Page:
I went to Staples at Hyde Park Plaza. Ask max helped us line up on the right page and gave us suggestions on how to cut invitations. If you give them the size, Staples will cut them for you!
Black and white printing costs 19 cents per page and $ 2 per cut.
We bought the can opener after printing the invitations. In retrospect, I could cut it alone.
But Staples did a good job and I received professional quality invitations for $ 25.
Step 6: Cut everything.
Imagine the process as an assembly line. Measure and cut each part of each piece in advance to get only piles of paper. This greatly facilitates your connection.
If you measure items on a 12 x 12 inch sheet of paper, you will be surprised how many pieces you can extract from each sheet. Save your leftovers! The silver glitter paper is expensive and the fine residue left by each sheet worked perfectly for matching papers. I have a box of leftovers that I can use in the future.
I only stabbed my finger once and it took me only a week to clean the brightness of my counter, clothes, shoes and hair. (How did you get into my hair?)
Step 7: Get a collage.
Do not use Elmer glue or glue. I used what I call “tail broker”. Buy first with a 40% discount on Hobby Lobby, so buy only the parts, they are cheaper! Make sure you buy the permanent type: you do not want to be removable.
I probably used 25 rolls of this material, so every time I went to Michael’s lobby or the hobby, I bought a package of his coupon.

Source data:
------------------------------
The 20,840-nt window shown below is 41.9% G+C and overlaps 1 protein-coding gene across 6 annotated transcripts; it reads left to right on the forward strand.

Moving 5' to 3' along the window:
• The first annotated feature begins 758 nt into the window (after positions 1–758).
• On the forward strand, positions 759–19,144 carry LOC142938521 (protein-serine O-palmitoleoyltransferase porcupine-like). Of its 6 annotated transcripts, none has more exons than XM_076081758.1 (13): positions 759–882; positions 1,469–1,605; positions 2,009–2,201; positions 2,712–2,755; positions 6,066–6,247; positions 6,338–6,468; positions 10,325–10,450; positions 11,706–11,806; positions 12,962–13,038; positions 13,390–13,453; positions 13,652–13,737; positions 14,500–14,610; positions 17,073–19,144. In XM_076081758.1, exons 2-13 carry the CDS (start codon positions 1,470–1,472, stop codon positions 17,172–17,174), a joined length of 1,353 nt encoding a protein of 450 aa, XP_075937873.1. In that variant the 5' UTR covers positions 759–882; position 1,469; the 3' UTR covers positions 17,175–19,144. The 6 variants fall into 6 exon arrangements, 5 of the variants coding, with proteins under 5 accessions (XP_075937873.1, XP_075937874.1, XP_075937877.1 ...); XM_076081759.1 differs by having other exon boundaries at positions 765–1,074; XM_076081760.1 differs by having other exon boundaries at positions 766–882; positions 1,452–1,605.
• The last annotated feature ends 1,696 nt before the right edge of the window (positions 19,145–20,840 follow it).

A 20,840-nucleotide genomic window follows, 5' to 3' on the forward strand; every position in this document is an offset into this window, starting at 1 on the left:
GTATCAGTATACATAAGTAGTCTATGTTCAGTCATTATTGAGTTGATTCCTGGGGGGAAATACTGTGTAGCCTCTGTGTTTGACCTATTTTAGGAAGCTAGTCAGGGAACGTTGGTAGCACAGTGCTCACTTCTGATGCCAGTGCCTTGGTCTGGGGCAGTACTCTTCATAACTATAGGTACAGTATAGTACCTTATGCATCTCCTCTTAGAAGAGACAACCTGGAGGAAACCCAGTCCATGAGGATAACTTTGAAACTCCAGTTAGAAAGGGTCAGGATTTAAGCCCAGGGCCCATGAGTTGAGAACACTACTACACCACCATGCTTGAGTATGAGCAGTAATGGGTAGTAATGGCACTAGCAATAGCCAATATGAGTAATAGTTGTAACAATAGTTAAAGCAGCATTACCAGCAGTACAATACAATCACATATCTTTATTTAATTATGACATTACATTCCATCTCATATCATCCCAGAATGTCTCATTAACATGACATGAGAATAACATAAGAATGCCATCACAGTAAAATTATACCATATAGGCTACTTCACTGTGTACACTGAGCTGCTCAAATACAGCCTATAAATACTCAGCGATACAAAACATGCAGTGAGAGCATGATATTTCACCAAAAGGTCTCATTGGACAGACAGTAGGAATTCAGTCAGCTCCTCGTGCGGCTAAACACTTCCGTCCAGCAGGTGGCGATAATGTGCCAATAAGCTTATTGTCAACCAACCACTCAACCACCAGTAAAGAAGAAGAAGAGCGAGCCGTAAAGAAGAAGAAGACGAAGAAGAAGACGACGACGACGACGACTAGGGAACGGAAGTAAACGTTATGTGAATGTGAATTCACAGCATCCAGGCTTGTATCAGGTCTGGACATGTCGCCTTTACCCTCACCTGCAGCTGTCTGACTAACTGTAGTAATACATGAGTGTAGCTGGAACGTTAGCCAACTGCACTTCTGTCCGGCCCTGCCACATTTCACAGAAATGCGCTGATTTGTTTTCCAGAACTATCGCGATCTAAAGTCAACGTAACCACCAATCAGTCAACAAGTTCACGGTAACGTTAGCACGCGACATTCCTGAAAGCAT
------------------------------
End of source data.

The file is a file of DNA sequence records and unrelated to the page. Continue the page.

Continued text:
The same process here: I glued every piece of brightness into the pink piece. Then I went over and I glued the top of the invitation to shine.
I think I saw three seasons of “The True Housewives of Beverly Hills”.
Step 8: The envelopes.
We received invitation envelopes and low-cost online response cards. LCI Paper offers printing services. However, if you want to save money, this is not the way to go.
We have a LaserJet printer and, after a bit of frustration, we use the Envelopes and correspondence tab to create our labels. Our mailing list was in an Excel spreadsheet and with the “mail” we could format an envelope for each guest.
The envelopes and answers were simple, just put the same address in the middle of each one. But I always had to sit there and press “OK” when I felt I was losing something from my mind.
Step 9: Take something
It was a work of love! If you choose your invitations, I hope you can save and customize your wedding.
If you want to have the PowerPoint templates we have created, I will be happy to share them with you. Send me a mail
The total cost
It is difficult to estimate the cost of each invitation because I used a single sheet for different invitations and response cards. The cost of the ink for my envelopes will not be considered. We used the printer with my mother, so it was free!
If I had to estimate:
Invitations with envelopes: $ 1.15 each.
Cards and response details: every 71 cents
Total: $ 1.86 per invitation fee
It’s crazy cheap, so if you have a limited budget, make your own invitations and spend the money elsewhere!